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Verona

verona 

Verona is the romantic city in northern Italy, quite possibly best known as being the source of inspiration for Shakespeare's Romeo and Juliet, The Taming of the Shrew (if in a small way) and The Two Gentlemen of Verona. And while Romeo and Juliet are constantly in use as baby names in America, Verona was used only 29 times in 2011. It ranked from 1880 to 1934, most popular in 1905 and 1906 (when many names containing the letter V were popular), falling off the charts every so often. The meaning of Verona is contested. It could be from the Greek name Veronica, meaning "victory bringer," which would make it just a little bit place name-y. One legend has it that Verona was named for King Theodoric's castle. There are many tales of battle and power connected to Verona since it was an intersection of many cities - when Verona was just forming as a city, several leaders fought on the land and it exchanged hands quite a bit.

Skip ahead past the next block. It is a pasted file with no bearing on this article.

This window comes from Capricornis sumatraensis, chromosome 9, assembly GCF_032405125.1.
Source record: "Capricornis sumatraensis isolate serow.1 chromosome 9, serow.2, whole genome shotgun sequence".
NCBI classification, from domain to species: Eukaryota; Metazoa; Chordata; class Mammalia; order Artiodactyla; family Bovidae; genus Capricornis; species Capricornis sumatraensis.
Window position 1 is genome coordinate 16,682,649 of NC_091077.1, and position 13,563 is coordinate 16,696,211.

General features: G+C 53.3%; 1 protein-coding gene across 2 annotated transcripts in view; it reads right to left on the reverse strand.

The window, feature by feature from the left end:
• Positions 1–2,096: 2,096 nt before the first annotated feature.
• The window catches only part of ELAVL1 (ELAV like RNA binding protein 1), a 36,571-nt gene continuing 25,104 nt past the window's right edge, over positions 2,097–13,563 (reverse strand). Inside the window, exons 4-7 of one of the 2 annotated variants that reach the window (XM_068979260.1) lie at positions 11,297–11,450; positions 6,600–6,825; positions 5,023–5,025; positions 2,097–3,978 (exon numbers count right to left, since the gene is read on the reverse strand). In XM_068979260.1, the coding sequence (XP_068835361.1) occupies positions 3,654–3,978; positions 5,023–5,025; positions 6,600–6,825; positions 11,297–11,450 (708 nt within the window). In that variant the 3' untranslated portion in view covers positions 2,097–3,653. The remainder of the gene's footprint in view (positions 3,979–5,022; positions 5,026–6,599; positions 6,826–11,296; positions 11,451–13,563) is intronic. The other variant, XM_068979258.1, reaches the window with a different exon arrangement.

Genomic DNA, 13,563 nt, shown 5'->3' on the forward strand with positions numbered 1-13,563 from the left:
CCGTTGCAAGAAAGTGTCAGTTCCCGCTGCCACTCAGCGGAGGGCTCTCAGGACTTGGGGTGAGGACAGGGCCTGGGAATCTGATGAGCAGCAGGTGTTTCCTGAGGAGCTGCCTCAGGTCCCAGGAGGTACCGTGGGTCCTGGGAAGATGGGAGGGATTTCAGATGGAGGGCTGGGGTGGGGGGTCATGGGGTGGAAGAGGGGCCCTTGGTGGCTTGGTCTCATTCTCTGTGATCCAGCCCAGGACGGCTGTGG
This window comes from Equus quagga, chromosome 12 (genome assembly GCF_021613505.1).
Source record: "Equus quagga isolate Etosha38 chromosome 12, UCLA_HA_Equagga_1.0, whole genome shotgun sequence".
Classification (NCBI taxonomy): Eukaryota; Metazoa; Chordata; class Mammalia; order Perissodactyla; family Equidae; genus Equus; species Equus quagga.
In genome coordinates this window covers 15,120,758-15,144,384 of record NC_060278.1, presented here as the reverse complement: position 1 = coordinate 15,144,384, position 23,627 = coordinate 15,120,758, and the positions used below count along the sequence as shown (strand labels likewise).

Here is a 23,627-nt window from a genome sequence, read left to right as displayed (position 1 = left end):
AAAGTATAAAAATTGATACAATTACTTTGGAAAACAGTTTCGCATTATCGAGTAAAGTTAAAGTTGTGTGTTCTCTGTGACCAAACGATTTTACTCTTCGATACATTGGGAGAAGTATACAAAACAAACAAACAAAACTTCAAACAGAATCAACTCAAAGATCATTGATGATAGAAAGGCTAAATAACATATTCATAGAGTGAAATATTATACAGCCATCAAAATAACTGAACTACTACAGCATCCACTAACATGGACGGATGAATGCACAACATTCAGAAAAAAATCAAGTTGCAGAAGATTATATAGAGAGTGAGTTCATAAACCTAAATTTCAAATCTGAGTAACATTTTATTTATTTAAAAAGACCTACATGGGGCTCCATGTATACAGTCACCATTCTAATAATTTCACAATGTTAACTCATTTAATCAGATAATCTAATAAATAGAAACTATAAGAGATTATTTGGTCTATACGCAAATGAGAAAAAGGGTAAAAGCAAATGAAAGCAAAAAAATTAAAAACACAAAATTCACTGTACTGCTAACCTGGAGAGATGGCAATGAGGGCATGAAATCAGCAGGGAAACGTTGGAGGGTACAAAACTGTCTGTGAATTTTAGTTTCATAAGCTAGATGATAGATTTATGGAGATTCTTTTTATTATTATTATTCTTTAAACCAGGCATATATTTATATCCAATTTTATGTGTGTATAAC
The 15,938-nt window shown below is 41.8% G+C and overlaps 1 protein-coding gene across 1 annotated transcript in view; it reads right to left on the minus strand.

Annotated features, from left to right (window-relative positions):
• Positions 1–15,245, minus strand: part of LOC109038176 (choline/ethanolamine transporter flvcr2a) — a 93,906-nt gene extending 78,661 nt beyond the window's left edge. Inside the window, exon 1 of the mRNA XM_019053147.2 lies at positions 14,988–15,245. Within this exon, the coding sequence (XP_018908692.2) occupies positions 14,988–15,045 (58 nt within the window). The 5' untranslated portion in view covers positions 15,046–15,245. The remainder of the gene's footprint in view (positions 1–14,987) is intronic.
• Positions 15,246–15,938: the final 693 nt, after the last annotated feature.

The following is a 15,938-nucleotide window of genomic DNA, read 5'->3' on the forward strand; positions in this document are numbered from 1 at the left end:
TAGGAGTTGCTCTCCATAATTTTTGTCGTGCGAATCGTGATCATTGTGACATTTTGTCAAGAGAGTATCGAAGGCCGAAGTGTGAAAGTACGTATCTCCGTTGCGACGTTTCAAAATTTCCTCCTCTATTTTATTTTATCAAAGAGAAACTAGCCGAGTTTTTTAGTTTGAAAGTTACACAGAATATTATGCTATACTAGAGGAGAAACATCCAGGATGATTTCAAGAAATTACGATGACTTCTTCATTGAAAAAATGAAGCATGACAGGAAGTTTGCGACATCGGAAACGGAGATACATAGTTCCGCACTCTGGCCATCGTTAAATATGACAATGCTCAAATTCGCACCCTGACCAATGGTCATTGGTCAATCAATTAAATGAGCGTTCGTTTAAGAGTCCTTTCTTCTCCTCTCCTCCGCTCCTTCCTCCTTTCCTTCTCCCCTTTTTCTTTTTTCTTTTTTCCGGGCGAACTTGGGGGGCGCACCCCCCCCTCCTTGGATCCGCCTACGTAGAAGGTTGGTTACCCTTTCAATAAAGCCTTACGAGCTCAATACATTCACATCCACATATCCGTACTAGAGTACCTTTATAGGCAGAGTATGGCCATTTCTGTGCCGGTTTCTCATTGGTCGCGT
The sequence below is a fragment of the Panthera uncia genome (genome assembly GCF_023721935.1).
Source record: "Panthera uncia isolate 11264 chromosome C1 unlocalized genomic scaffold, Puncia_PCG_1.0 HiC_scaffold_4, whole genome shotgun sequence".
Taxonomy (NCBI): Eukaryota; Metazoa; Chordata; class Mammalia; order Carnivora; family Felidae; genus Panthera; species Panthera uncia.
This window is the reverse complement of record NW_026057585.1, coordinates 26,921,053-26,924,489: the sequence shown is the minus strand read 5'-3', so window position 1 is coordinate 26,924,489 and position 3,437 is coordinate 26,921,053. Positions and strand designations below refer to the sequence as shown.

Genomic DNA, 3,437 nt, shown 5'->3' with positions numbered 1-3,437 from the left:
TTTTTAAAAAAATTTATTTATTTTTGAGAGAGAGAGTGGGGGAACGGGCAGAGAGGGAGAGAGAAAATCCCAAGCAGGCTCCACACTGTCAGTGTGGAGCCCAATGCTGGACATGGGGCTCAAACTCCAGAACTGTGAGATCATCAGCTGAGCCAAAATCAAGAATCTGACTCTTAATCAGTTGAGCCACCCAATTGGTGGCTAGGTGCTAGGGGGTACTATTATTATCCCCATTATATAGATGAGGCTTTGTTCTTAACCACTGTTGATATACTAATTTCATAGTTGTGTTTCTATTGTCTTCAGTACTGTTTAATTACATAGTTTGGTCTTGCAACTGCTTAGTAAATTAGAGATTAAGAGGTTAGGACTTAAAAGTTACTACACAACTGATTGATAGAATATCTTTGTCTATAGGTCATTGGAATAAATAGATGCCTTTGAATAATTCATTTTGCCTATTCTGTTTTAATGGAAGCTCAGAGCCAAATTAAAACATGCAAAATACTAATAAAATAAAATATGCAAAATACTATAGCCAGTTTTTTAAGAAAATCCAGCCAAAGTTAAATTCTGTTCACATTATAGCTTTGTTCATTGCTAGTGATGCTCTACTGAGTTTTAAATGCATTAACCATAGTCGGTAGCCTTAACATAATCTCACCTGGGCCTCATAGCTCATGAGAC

Today Verona is a nice tourist attraction, where visitors can find festivals, art (Leonardo da Vinci called it home), music, and operas. The Verona Arena, built by the ancient Romans, is definitely a main stop, and the city's medieval architecture is beautiful. It's a great historical place to name a kid after (bonus if you have sentimental/family ties to the city) and much more sophisticated and historically rich than other place names, such as Dallas, Dakota or Brooklyn. Take it from St. Peter Martyr.

Nicknames can go either way - the feminine Vera, or the tomboy Ronnie. Since I probably won't be covering any more Italian cities-as-names starting with V, at least for a long time, I'll tell you there were 6 baby girls named Venezia, 30 Venice, and 8 Venecia.

Comments

  1. Verona is beautiful name. Here is popularity graph since 1930.

    http://www.babynology.com/rank-verona-f1.html

    ReplyDelete
  2. I've liked Verona since reading Romeo and Juliet when I was 16. I love the first lines of the play:

    'Two households, both alike in dignity,
    In fair Verona, where we lay our scene,
    From ancient grudge break to new mutiny,
    Where civil blood makes civil hands unclean'

    ReplyDelete

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